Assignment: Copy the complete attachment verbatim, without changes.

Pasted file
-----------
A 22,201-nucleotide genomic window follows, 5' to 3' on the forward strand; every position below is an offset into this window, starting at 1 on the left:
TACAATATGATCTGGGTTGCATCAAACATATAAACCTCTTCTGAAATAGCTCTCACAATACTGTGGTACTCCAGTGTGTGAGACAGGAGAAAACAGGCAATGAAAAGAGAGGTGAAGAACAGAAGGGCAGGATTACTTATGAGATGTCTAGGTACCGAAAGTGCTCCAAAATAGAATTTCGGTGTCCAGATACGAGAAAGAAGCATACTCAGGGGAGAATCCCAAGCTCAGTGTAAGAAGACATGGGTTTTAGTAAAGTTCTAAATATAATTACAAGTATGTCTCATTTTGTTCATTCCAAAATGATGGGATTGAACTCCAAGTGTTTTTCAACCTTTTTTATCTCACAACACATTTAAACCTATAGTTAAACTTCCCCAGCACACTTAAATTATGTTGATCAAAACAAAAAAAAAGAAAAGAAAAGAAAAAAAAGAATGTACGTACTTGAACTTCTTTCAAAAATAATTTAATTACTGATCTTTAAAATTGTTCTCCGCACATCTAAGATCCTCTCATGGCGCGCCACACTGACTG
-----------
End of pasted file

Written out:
A 22,201-nucleotide genomic window follows, 5' to 3' on the forward strand; every position below is an offset into this window, starting at 1 on the left:
TACAATATGATCTGGGTTGCATCAAACATATAAACCTCTTCTGAAATAGCTCTCACAATACTGTGGTACTCCAGTGTGTGAGACAGGAGAAAACAGGCAATGAAAAGAGAGGTGAAGAACAGAAGGGCAGGATTACTTATGAGATGTCTAGGTACCGAAAGTGCTCCAAAATAGAATTTCGGTGTCCAGATACGAGAAAGAAGCATACTCAGGGGAGAATCCCAAGCTCAGTGTAAGAAGACATGGGTTTTAGTAAAGTTCTAAATATAATTACAAGTATGTCTCATTTTGTTCATTCCAAAATGATGGGATTGAACTCCAAGTGTTTTTCAACCTTTTTTATCTCACAACACATTTAAACCTATAGTTAAACTTCCCCAGCACACTTAAATTATGTTGATCAAAACAAAAAAAAAGAAAAGAAAAGAAAAAAAAGAATGTACGTACTTGAACTTCTTTCAAAAATAATTTAATTACTGATCTTTAAAATTGTTCTCCGCACATCTAAGATCCTCTCATGGCGCGCCACACTGACTG